Get an app a day and make a healthy breakthrough, say experts.
Ever wondered whether you should be using your smartphone for something slightly more worthwhile than playing Angry Birds?
A growing number of experts are saying that mobile devices just may be the next big breakthrough in public health.
“There is incredible potential for using cellphones and mobile apps to engage people about their health and wellness in a new way — to help them take better care of themselves and especially to manage chronic conditions like obesity, diabetes and high blood pressure … ,” says Susannah Fox, lead health researcher for the Pew Internet and American Life Project. “In a snap, clinicians can use cellphones to communicate with far-flung patients. In an instant, medical information can be relayed out to the field and forwarded to the people who need it. And just as quickly, those people can text back with questions or on-the-ground reports.”
That said, most of us aren’t capitalizing on this potential, Fox says. Pew’s data shows that while 88 percent of Americans have a cellphone and about half of those are smartphones, only 10 percent of us have downloaded health-related apps on those devices, a figure that’s remained stable since 2010.
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Nonetheless, apps continue to proliferate, says Brian Dolan, editor and co-founder of MobiHealthNews, which reports on the mobile health industry. According to Dolan’s company, the number of consumer health apps in the Apple Store has grown from 2,993 in February 2010 to 13,619 this past April.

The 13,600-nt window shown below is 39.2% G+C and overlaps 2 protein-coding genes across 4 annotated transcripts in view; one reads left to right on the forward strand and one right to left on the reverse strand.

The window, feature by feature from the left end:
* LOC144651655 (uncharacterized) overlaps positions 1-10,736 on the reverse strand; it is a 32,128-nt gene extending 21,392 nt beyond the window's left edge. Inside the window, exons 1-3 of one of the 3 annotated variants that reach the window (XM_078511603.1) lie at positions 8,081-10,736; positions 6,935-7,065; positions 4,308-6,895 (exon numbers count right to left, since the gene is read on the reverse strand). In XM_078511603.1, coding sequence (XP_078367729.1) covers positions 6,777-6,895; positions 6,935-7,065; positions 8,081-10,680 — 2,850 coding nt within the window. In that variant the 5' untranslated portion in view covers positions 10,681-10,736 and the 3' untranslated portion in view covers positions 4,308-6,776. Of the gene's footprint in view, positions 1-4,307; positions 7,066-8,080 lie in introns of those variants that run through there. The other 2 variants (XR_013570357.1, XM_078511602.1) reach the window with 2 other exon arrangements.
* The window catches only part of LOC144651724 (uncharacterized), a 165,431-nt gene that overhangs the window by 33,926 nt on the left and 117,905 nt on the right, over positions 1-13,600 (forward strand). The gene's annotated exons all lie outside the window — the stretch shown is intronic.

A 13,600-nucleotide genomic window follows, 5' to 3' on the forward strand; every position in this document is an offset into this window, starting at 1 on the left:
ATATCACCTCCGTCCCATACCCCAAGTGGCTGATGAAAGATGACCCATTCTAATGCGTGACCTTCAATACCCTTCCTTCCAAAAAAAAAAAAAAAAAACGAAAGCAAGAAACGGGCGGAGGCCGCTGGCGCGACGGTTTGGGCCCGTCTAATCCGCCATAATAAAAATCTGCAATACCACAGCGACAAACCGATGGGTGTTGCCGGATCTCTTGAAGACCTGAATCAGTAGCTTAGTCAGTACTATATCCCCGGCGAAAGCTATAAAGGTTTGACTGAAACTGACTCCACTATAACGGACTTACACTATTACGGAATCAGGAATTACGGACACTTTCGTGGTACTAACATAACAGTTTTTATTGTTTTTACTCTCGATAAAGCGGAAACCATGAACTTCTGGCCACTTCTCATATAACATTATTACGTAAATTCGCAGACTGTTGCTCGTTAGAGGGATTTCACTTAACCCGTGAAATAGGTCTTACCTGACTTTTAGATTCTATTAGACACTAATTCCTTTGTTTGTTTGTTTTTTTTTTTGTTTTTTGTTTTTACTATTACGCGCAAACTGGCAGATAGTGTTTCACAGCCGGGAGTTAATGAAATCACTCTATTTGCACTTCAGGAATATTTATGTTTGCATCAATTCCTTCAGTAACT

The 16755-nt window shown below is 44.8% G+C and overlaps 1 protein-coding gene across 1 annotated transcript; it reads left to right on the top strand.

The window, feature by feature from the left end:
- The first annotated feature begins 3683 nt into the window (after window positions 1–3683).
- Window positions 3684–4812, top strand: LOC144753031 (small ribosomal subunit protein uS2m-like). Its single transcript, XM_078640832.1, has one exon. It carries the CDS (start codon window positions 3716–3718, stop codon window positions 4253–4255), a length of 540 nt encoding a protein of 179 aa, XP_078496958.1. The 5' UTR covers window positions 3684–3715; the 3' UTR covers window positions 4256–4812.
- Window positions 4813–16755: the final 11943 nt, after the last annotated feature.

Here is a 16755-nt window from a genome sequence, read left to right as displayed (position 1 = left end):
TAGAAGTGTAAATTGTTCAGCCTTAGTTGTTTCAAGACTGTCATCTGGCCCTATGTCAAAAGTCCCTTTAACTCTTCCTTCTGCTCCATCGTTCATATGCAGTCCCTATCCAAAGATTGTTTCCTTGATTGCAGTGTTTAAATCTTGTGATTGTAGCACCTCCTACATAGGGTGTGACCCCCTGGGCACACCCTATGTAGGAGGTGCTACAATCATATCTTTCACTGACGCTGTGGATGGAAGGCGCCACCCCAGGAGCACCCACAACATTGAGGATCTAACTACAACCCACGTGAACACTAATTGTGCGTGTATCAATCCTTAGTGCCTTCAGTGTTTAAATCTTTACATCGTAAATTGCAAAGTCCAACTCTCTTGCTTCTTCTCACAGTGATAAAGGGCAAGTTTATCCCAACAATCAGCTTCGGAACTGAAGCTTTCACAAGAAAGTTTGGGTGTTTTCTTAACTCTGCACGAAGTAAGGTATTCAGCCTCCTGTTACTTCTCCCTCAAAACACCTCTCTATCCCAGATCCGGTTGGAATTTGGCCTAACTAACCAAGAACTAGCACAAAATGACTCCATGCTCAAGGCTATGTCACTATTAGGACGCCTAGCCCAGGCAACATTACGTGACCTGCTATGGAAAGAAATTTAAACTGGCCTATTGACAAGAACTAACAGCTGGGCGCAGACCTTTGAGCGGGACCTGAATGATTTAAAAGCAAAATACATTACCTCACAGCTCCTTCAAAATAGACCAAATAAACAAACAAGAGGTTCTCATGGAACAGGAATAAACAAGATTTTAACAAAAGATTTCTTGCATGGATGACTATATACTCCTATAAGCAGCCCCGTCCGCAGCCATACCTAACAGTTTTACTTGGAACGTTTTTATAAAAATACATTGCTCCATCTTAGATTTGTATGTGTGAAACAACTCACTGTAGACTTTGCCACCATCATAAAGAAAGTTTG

“The growth is amazing, and it continues to accelerate,” he says. “But a persistent trend is that the majority of these apps are focused on tracking fitness or diet and far fewer are focused on what most people would consider true health problems, like chronic conditions.”
What’s more, the quality of apps is uneven and untested, adds clinical psychologist Lee Ritterband, director of the behavioral health and technology program at the University of Virginia. “The problem is that there are very few apps that have … any scientific backing to what they are or what they say they do,” he says.
Still, Ritterband believes that early research shows promise. One study in the Archives of Internal Medicine found that remote health coaching supported by mobile technology, along with financial incentives, made a big difference in fruit and vegetable intake and daily activity levels among adults with elevated saturated fat levels and other bad diet and fitness habits. Participants used a personal digital assistant to record their behaviors, received feedback and advice on their choices, and earned $175 if they reached and maintained their goals.
A 2009 study found that people who received personalized text messages about weight control and other health issues two to five times a day dropped more pounds over a four-month period than those who received materials by mail.
Both Ritterband and Dolan stress that the most useful apps integrate personalized coaching.
While it can be hard to find good advice on which apps are worth downloading, they aren’t expensive and many are free. Says Dolan: “So once you have the phone, it’s not that much of an investment to try them out.”